Fauna Boreali-americana, Or, The Zoology of the Northern Parts of British America: Containing Descriptions of the Objects of Natural History Collected on the Late Northern Land Expeditions, Under Command of Captain Sir John Franklin, R.N.
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Fauna Boreali-americana, Or, The Zoology of the Northern Parts of British ...
Sir John Richardson
Visualitzaciķ completa - 1837
American American Badger animal Arctic Arctic fox Arctomys Arvicola auditory opening Bear Beaver belly blackish-brown brown burrows Canada Canis Captain caribou Cervus cheek-pouches claws colour covered Cuvier dark deer DESCRIPTION Desmarest Dimensions districts ears Esquimaux eyes Fauna feet fore-claw fore-feet Franklin's frontal bone fur countries genus Georychus Godman gray Gray Wolf grinders hare Hare Indian Harlan head and body Hearne hind hind-feet Hist horns Hudson's Bay Hudson's Bay Company hunters Inches incisors Indians inhabits Journ Lake latitude legs Length of head Lewis and Clark Mackenzie margin Marmot middle moose mouth Museum Mustela naked nearly neck nose obtuse orbit pale Pennant posterior quadrupeds Red Fox resembles Richardson River Rocky Mountains roots round Sarine Saskatchewan Sciurus shorter Shrew-mole sides skin Slave Lake slender snow species specimen spermophiles squirrel surface toes upper Voyage whiskers white hairs winter Wolf wolves yellowish-brown Zool
Pāgina 63 - We rustled through the leaves like wind, Left shrubs, and trees, and wolves behind; By night I heard them on the track, Their troop came hard upon our back, With their long gallop, which can tire The hound's deep hate, and hunter's fire...
Pāgina 19 - The bear being dead, all my assistants approached, and all, but more particularly my old mother (as I was wont to call her), took her head in their hands, stroking and kissing it several times; begging a thousand pardons for taking away her life: calling her their relation and grandmother; and requesting her not to lay the fault upon them, since it was truly an Englishman that had put her to death.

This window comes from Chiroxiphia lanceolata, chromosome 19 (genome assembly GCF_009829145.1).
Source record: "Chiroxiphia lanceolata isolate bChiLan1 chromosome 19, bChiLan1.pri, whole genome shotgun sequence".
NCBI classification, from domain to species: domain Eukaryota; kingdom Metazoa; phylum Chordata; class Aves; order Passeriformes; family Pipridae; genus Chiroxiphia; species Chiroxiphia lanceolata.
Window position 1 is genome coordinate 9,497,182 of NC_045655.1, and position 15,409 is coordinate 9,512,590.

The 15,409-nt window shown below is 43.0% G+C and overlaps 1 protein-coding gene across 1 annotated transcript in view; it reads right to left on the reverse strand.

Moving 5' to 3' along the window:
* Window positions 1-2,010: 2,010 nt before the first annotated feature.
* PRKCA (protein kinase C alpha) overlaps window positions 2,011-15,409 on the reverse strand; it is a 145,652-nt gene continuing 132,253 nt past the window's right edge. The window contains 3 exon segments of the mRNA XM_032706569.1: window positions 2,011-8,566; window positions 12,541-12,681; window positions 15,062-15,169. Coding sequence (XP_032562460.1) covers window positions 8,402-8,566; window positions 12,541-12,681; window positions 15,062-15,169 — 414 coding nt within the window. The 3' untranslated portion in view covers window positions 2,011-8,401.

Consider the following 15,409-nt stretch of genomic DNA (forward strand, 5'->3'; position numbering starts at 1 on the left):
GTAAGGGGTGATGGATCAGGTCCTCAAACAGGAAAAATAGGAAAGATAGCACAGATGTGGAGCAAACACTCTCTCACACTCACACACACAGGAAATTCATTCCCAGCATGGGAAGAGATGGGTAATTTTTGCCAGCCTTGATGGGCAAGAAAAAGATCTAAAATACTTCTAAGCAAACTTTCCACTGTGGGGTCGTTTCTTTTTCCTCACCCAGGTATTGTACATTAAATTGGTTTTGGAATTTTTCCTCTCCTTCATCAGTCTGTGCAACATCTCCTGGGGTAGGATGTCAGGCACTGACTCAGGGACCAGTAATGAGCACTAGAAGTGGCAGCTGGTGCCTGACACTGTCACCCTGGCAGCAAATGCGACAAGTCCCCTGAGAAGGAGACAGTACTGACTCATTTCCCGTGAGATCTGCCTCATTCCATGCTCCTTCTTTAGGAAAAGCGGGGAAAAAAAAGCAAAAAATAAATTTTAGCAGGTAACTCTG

Pāgina 110 - ... in their houses, than to have a dry place to lie on ; and there they usually eat their victuals, which they occasionally take out of the water. It frequently happens that some of the large houses are found to have one or more partitions, if they deserve the appellation; but it is no more than a part of the main building, left by the sagacity of the beaver to support the roof. On such occasions...
Pāgina 242 - The prime parts of eight or ten deer-skins make a complete suit of clothing for a grown person, which is so impervious to the cold, that with the addition of a blanket of the same material, any one so clothed may bivouac on the snow with safety, and even with comfort, in the most intense cold of an Arctic winter's night...
Pāgina 19 - ... but the hope of finding a large bear, and obtaining from its fat a great quantity of oil, an article at the time much wanted, at length prevailed. "Accordingly, in the morning we surrounded the tree, both men and women, as many at a time as could conveniently work at it ; and there we toiled like beavers till the sun went down.
Pāgina 19 - This ceremony was not of long duration ; and if it was I that killed their grandmother, they were not themselves behindhand in what remained to be performed. The skin being taken off, we found the fat in several places six inches deep. This, being divided into two parts, loaded two persons ; and the flesh parts were as much as four persons could carry. In all, the carcass must have exceeded five hundred weight.
Pāgina 243 - ... the sea-coast to graze upon the sprouting carices and withered grass or hay of the preceding year, which, at that period, is still standing, and retains part of its sap, in all the moist places covering the bottoms of the narrow valleys on the coasts and islands of the Arctic sea. Having dropped their young, they commence their return to the south in September, and reach the vicinity of the woods in October, at which time the males are in good condition, and there is a layer of fat deposited...
Pāgina 58 - ... through the snow for several yards, leaving a deep furrow behind it. This movement is repeated with so much rapidity, that even a swift runner on snow-shoes has much trouble in overtaking it. It also doubles on its track with much cunning, and dives under the snow to elude its pursuers.
Pāgina 63 - I had more than once an opportunity of seeing a single wolf in close pursuit of a reindeer; and I witnessed a chase on Point Lake when covered with ice, which terminated in a fine buck reindeer being overtaken by a large white wolf, and disabled by a bite in the flank. An Indian, who was concealed on the borders of the lake, ran in and cut the deer's throat with his knife : the wolf at once relinquished his prey and sneaked off.